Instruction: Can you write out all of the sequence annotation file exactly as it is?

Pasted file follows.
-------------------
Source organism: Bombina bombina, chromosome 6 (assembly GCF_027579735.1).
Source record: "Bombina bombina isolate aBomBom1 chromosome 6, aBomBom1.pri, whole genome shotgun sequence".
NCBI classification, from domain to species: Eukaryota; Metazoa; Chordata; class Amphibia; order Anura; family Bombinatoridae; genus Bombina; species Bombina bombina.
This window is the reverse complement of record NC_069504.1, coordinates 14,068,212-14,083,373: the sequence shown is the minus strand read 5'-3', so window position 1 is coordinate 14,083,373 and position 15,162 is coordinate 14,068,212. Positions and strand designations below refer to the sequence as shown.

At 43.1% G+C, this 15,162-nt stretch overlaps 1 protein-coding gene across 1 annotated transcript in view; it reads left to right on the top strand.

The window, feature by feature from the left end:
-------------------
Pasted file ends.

Source organism: Bombina bombina, chromosome 6 (assembly GCF_027579735.1).
Source record: "Bombina bombina isolate aBomBom1 chromosome 6, aBomBom1.pri, whole genome shotgun sequence".
NCBI classification, from domain to species: Eukaryota; Metazoa; Chordata; class Amphibia; order Anura; family Bombinatoridae; genus Bombina; species Bombina bombina.
This window is the reverse complement of record NC_069504.1, coordinates 14,068,212-14,083,373: the sequence shown is the minus strand read 5'-3', so window position 1 is coordinate 14,083,373 and position 15,162 is coordinate 14,068,212. Positions and strand designations below refer to the sequence as shown.

At 43.1% G+C, this 15,162-nt stretch overlaps 1 protein-coding gene across 1 annotated transcript in view; it reads left to right on the top strand.

The window, feature by feature from the left end: